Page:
—Sloane Crosley, Vanity Fair
—Megan O’Grady, T Magazine
“Superb and gritty… Kushner has an exceptional ability to be in the heads of her character."
—Eve MacSweeney, Vogue
"A powerful undertow pulls the reader through the book. I didn’t consume it so much as it consumed me, bite by bite..."
—Laura Miller, Slate
"Kushner's characters are so authentic and vividly drawn that with each new novel, it’s easy to assume she’s tapped out. Yet in The Mars Room, she brings to life another remarkable heroine."
“Kushner is a masterful world-creator, and her accomplishment here is unparalleled.”
“Kushner’s writing and thinking are always invigorating, urgent, and painterly precise.”
“Stunning… a gorgeously written depiction of survival and the absurd and violent facets of life in prison.”
“Gorgeous…The Mars Room sings.”
—Sasha Frere-Jones, Bookforum
“A revelatory novel about women on the margins of society…it’s a true feat of Kushner’s extraordinary writing that such profound ugliness can result in such tumultuous beauty.”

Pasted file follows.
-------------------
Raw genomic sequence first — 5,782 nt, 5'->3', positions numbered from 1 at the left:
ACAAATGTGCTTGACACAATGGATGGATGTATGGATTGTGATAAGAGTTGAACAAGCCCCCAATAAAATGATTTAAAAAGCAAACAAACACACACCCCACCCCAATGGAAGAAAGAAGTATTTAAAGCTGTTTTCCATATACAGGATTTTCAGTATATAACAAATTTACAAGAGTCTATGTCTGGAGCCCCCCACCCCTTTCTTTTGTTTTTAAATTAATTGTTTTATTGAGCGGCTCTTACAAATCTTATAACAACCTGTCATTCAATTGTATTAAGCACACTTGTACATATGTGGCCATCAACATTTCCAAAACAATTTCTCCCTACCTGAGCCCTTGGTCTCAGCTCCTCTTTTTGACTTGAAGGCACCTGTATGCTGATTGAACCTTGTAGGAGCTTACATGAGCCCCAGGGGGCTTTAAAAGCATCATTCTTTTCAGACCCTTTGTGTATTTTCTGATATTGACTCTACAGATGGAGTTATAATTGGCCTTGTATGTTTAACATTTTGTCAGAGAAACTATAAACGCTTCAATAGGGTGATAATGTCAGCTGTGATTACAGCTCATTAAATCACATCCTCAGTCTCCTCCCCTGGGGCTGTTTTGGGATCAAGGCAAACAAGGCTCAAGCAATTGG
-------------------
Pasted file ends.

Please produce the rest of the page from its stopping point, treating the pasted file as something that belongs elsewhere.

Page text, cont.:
—Maris Kreizman, Vulture
“Stunning…Heartbreaking and wholly original.”
“A probing portrait of contemporary America.”
“Kushner’s great gift is for the evocation of a scene, a time and place.”
“Reading The Mars Room is a profoundly affecting experience, very nearly overwhelming, and yet it absolutely must be read. Kushner’s first two novels (Telex from Cuba, The Flamethrowers) were National Book Award finalists. It would be baffling if The Mars Room does not win this year’s.”
—Cory Oldweiler, amNewYork
“[A] stunning new book… Kushner deploys the masterful storytelling she’s known for…an unmistakable voice. “
—Town and Country
“Brilliant and devastating…Kushner doesn't make a false move in her third novel; she writes with an intelligence and a ferocity that sets her apart from most others in her cohort. She's a remarkably original and compassionate author, and The Mars Room is a heartbreaking, true and nearly flawless novel.”